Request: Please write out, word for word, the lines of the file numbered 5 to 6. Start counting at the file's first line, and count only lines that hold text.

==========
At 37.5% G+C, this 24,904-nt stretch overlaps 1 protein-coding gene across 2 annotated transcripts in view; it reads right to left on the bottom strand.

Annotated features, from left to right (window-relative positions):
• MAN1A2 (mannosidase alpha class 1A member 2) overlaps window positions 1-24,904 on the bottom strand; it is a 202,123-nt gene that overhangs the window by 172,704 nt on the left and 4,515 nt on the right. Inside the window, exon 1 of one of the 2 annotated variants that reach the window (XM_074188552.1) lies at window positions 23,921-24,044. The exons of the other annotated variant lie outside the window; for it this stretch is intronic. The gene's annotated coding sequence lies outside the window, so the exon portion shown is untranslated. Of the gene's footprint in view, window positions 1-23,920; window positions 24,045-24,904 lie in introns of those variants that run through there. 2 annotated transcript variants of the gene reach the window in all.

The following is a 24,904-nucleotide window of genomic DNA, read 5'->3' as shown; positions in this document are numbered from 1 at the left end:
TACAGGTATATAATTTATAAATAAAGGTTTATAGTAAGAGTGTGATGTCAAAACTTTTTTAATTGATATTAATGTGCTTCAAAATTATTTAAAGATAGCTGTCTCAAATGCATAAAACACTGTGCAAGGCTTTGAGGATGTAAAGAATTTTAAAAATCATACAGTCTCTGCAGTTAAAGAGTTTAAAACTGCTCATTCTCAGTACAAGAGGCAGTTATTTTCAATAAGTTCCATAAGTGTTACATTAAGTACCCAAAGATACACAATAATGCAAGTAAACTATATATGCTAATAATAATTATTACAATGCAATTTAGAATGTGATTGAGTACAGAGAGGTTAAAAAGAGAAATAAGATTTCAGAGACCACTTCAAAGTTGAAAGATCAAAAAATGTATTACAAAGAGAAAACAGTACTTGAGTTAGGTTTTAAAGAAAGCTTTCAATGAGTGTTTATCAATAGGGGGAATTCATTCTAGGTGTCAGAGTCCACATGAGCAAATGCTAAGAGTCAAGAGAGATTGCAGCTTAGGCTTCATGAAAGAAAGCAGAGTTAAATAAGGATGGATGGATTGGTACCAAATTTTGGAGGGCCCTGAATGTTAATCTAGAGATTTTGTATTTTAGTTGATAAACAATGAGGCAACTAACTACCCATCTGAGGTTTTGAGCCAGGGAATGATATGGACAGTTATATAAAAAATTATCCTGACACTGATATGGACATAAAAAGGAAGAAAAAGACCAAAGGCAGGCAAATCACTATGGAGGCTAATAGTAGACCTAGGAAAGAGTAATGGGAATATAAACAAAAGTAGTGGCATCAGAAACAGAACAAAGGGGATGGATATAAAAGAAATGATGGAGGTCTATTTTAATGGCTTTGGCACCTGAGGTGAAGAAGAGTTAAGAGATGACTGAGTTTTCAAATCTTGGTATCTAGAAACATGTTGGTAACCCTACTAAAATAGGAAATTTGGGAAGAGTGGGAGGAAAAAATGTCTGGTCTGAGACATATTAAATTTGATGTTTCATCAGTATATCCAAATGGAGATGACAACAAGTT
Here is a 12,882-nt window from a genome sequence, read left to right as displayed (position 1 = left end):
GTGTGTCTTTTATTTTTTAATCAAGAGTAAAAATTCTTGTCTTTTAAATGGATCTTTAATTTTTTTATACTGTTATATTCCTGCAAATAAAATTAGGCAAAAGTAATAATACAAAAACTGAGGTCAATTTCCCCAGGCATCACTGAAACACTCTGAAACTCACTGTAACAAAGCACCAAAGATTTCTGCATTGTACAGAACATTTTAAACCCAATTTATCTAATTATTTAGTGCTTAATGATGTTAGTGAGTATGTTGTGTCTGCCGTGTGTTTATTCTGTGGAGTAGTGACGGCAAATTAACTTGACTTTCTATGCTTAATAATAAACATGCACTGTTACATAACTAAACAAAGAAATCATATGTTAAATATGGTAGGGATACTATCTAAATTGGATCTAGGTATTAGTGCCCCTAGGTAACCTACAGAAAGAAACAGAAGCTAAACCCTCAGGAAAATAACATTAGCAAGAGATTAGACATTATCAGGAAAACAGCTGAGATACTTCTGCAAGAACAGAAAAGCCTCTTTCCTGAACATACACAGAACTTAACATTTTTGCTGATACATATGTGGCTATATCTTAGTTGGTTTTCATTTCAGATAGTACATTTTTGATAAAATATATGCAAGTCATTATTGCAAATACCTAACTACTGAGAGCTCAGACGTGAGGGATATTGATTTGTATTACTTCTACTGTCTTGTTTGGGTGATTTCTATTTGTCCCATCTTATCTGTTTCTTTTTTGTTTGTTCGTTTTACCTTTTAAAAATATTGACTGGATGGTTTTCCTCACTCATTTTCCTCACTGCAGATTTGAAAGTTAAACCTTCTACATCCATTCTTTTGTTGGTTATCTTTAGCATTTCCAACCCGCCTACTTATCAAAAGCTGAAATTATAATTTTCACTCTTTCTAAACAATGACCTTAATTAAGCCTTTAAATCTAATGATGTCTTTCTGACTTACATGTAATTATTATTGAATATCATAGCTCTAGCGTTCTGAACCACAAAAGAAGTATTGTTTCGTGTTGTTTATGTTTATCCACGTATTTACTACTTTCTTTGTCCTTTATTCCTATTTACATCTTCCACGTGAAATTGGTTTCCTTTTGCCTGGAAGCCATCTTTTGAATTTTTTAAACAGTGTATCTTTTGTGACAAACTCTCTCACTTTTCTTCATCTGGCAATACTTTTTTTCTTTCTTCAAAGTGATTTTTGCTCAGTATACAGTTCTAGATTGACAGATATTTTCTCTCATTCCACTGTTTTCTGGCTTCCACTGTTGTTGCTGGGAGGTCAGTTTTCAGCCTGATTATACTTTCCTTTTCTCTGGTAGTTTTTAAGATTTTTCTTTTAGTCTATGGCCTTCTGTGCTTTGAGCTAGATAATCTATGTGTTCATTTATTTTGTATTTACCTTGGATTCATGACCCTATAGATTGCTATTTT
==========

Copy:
TACAGGTATATAATTTATAAATAAAGGTTTATAGTAAGAGTGTGATGTCAAAACTTTTTTAATTGATATTAATGTGCTTCAAAATTATTTAAAGATAGCTGTCTCAAATGCATAAAACACTGTGCAAGGCTTTGAGGATGTAAAGAATTTTAAAAATCATACAGTCTCTGCAGTTAAAGAGTTTAAAACTGCTCATTCTCAGTACAAGAGGCAGTTATTTTCAATAAGTTCCATAAGTGTTACATTAAGTACCCAAAGATACACAATAATGCAAGTAAACTATATATGCTAATAATAATTATTACAATGCAATTTAGAATGTGATTGAGTACAGAGAGGTTAAAAAGAGAAATAAGATTTCAGAGACCACTTCAAAGTTGAAAGATCAAAAAATGTATTACAAAGAGAAAACAGTACTTGAGTTAGGTTTTAAAGAAAGCTTTCAATGAGTGTTTATCAATAGGGGGAATTCATTCTAGGTGTCAGAGTCCACATGAGCAAATGCTAAGAGTCAAGAGAGATTGCAGCTTAGGCTTCATGAAAGAAAGCAGAGTTAAATAAGGATGGATGGATTGGTACCAAATTTTGGAGGGCCCTGAATGTTAATCTAGAGATTTTGTATTTTAGTTGATAAACAATGAGGCAACTAACTACCCATCTGAGGTTTTGAGCCAGGGAATGATATGGACAGTTATATAAAAAATTATCCTGACACTGATATGGACATAAAAAGGAAGAAAAAGACCAAAGGCAGGCAAATCACTATGGAGGCTAATAGTAGACCTAGGAAAGAGTAATGGGAATATAAACAAAAGTAGTGGCATCAGAAACAGAACAAAGGGGATGGATATAAAAGAAATGATGGAGGTCTATTTTAATGGCTTTGGCACCTGAGGTGAAGAAGAGTTAAGAGATGACTGAGTTTTCAAATCTTGGTATCTAGAAACATGTTGGTAACCCTACTAAAATAGGAAATTTGGGAAGAGTGGGAGGAAAAAATGTCTGGTCTGAGACATATTAAATTTGATGTTTCATCAGTATATCCAAATGGAGATGACAACAAGTT
Here is a 12,882-nt window from a genome sequence, read left to right as displayed (position 1 = left end):